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Recent Acquisitions

The Faberge Museum's collection is being enriched not only by jewelry items. Any archival document and any household object directly related to the life and work of Faberge are of great interest, and has its rightful place in the museum. With this in mind, the museum would like to announce two new acquisitions.

The Suitcase of Agafon Karlovich Faberge As is well known, Agafon Karlovich (1876-1951) not only was successfully working in his father’s company. As a brilliant artist, designer and an expert on materials, he ran the company together with his brother Eugene and father. He also was an appraiser of the Diamond Room, and an appraiser to His Imperial Majesty. Agafon Faberge was also a peculiar keeper of the Faberge family treasures, and perfectly understood the art of painting. He owned a unique collection of Old Master paintings, ancient oriental rugs, bronze figures, rare postage stamps, Chinese and Japanese arts and crafts, and many other items. His collection was kept in his magnificent three-storey house in the town of Levashov outside St. Petersburg, and he had more than 5,500 items that his circle of friends referred to as the “little Hermitage”. In 1918 after the company's liquidation, he gained custody of more ornamental materials – diamonds, stones, gold, etc. Unfortunately, as often happens in hectic times, property turned into a heavy burden. At that time, when the main question was how to survive, and the Faberge family was forced to leave Russia, Agafon remained in St. Petersburg and even tried to profit from a seemingly hopeless situation. Agafon opened an antique store at his home on Bolshaya Morskaya Street, where the Faberge company was located. However, his business was not profitable for long. Soon the Bolsheviks also forbade private trade and private property, and forced the population to hand over valuables, including family jewels and cultural objects. Agafon Faberge was not only forced to end his business, but he was also forced to cooperate with the Bolsheviks. Beginning in 1922 he worked in the commission of valuation, stock-taking and the distribution of expropriated czarist treasures. Agafon Faberge also helped to create the book, “The Imperial Family’s Treasures,'' published in 1925 by the Finance Ministry in English and French (now exhibited in the Faberge Museum ).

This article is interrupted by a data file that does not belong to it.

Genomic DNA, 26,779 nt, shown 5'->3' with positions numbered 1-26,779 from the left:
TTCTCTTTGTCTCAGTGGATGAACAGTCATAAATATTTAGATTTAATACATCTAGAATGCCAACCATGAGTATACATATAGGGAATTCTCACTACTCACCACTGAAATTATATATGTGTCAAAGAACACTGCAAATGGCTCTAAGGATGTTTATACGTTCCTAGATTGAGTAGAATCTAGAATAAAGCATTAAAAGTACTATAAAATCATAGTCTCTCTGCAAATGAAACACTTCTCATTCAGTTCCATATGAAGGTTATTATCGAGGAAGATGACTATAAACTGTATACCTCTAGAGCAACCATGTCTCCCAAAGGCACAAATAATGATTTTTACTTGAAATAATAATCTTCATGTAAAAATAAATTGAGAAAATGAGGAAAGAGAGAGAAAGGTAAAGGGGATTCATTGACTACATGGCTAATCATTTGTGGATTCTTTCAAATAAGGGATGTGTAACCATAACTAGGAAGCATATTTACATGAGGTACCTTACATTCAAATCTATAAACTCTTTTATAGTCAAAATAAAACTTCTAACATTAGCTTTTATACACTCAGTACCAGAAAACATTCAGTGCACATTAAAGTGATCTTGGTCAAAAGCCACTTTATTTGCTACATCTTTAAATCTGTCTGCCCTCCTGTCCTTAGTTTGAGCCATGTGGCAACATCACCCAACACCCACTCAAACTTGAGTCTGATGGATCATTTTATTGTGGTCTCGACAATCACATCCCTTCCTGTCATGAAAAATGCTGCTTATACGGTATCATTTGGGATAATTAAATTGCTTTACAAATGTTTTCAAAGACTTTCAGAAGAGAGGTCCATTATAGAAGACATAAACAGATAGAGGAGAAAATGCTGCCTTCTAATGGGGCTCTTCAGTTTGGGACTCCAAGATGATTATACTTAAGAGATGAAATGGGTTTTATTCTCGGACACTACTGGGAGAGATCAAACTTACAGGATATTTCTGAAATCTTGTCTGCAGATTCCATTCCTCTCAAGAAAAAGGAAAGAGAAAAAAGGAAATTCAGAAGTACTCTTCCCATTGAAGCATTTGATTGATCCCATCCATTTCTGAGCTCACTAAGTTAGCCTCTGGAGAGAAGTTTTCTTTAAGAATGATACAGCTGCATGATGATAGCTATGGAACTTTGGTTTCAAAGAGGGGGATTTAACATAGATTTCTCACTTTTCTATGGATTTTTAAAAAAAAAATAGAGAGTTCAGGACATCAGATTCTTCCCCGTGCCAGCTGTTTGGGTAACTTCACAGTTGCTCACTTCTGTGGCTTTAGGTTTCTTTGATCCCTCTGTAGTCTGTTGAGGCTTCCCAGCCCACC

This album is a catalogue for western antique dealers, with photos of the top 100 Imperial treasures, and which were soon after sold in the West. Agafon's life saw periodic cooperation with the Bolsheviks, mixed with occasional arrests and even serving in jail, the longest of which lasted 11 months. Each time in jail ended with Agafon “voluntary” giving or granting a part of his property to the Bolshevik commission. After one such arrest, Agafon was forced to `donate' his raw diamond collection to the Gem Museum, as well as different stone cutting products and the last unfinished Imperial Easter egg, the Constellation Egg (exhibited in the Faberge Museum). Despite his vain endeavours to adapt to the new order and to save his property, Agafon devised a plan to escape abroad, which he carried out in the winter 1927 after several unlucky attempts. The jeweler escaped in a sleigh across the ice of the Gulf of Finland together with his family and goods and chattels, coming under Red Army fire. Yet, he miraculously escaped death. Agafon carried a suitcase with his most valuable items – diamonds, gold, the best saved products of the Faberge company and a collection of unique post stamps, whose sale let the master settle in Finland and to build a new life abroad.

Now, this legendary suitcase is exhibited in the Faberge Museum. On its inside is the personal stamp of Agafon Faberge, identical to the same stamp on the second new exhibit - “Atlas of the stars in the sky”, a handbook from the library of Agafon Faberge. This book served as a basis of calculation made by Karl Faberge for the establishment of the exact location of the stars in the Leo constellation on the Crown Prince Alexei's birthday. This calculation served as the basis to create the Imperial Constellation Egg, on whose sphere surface the stars’ location was reproduced with scientific accuracy. In addition, on one of the maps inside the publication the artist’s hand sketch of a lion is drawn on the sphere. On a supplementary sheet of the book we see one more sketch by Faberge’s hand, where the lion’s silhouette is already directly combined with the stars

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